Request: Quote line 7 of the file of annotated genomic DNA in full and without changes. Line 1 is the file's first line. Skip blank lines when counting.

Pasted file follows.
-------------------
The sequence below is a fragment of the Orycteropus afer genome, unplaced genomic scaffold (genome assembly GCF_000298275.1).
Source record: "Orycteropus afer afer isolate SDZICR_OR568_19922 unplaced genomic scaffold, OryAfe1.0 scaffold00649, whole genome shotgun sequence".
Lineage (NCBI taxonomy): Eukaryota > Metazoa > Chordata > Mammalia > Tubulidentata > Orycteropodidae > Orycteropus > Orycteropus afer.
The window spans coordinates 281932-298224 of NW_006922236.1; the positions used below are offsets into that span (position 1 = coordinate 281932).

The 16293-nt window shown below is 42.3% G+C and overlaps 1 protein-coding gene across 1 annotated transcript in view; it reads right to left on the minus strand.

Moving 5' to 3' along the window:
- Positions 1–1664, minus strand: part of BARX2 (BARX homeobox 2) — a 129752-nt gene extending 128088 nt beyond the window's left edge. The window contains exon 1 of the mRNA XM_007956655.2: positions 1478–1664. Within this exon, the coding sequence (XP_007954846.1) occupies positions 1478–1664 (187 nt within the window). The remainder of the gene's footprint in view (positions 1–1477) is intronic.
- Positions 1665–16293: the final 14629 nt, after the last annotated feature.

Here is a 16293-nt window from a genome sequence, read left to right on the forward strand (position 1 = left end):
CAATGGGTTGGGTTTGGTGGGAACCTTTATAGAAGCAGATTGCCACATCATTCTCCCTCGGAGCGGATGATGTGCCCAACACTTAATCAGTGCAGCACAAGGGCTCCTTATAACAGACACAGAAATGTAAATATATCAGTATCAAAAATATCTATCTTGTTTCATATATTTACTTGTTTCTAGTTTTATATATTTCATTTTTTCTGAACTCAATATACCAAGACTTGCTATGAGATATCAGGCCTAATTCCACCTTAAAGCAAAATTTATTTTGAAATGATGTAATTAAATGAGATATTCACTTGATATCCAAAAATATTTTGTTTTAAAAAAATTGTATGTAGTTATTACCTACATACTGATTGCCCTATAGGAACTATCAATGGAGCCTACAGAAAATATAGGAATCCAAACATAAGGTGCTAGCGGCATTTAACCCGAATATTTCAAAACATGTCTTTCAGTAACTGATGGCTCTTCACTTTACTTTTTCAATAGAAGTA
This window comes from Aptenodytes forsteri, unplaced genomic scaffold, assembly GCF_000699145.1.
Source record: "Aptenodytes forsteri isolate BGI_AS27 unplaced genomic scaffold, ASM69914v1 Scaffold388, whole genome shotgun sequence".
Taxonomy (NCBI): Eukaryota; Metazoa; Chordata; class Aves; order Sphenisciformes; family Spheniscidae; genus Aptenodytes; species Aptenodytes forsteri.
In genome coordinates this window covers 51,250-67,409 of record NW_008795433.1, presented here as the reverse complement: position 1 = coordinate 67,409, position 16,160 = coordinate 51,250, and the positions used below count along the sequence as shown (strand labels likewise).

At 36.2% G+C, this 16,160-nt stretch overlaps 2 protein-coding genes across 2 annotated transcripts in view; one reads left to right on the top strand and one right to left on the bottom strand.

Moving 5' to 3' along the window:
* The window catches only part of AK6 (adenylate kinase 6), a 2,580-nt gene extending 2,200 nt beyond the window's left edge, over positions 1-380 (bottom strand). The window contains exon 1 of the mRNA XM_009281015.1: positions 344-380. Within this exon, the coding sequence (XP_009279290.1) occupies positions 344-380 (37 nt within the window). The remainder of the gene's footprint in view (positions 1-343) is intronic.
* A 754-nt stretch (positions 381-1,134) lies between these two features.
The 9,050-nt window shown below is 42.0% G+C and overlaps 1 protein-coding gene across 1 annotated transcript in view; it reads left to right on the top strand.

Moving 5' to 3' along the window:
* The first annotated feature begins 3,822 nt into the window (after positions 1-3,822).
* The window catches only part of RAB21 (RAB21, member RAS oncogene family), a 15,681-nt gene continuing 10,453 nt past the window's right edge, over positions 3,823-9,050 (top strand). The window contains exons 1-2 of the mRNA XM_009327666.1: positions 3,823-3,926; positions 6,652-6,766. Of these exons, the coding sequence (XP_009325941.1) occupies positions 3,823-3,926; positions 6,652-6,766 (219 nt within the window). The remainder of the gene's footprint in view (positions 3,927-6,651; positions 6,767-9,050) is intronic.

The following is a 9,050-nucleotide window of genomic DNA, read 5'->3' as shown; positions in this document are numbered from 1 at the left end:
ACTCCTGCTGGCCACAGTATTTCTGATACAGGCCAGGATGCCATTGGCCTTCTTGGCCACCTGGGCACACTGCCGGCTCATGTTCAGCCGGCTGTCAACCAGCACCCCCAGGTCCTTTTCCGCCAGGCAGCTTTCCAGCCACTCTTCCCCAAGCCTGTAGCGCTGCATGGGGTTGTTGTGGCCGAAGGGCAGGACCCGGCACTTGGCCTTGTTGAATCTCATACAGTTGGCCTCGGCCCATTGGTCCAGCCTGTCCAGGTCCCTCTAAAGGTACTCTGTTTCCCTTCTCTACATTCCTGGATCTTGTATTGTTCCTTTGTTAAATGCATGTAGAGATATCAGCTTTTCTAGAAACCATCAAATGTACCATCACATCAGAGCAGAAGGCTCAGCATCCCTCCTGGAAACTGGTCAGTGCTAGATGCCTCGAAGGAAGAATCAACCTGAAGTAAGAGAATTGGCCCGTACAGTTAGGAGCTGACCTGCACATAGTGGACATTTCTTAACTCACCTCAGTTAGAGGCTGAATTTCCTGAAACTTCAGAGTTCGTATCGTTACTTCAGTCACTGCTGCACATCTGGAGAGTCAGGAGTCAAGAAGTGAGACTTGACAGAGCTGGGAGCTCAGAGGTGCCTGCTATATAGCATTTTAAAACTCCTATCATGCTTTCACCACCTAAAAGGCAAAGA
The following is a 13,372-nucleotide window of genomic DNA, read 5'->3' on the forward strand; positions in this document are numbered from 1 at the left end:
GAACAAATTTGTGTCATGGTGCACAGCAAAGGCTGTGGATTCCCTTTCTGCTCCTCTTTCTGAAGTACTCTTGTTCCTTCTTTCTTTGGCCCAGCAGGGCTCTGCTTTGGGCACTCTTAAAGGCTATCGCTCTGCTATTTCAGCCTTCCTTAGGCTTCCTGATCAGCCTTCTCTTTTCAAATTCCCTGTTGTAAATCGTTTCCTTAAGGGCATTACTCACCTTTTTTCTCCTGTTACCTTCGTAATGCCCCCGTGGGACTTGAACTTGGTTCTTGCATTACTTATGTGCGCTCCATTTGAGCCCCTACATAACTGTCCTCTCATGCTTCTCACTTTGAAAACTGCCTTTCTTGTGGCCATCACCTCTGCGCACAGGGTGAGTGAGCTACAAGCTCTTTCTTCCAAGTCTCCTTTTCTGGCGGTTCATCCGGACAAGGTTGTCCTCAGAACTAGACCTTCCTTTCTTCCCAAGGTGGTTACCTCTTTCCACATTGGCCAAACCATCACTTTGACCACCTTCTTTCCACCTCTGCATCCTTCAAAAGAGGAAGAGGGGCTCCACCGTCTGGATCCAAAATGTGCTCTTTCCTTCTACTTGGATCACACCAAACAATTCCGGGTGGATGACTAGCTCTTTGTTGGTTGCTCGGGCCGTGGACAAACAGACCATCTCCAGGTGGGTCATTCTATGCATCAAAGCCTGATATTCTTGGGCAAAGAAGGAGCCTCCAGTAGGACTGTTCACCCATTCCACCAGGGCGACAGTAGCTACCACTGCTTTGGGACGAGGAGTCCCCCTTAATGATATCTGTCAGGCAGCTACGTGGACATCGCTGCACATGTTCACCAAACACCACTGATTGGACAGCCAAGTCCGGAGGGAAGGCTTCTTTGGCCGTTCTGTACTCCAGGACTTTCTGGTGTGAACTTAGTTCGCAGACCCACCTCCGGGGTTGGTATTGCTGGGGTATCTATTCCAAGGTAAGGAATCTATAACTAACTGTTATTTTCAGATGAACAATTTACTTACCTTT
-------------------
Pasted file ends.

- Positions 1–1664, minus strand: part of BARX2 (BARX homeobox 2) — a 129752-nt gene extending 128088 nt beyond the window's left edge. The window contains exon 1 of the mRNA XM_007956655.2: positions 1478–1664. Within this exon, the coding sequence (XP_007954846.1) occupies positions 1478–1664 (187 nt within the window). The remainder of the gene's footprint in view (positions 1–1477) is intronic.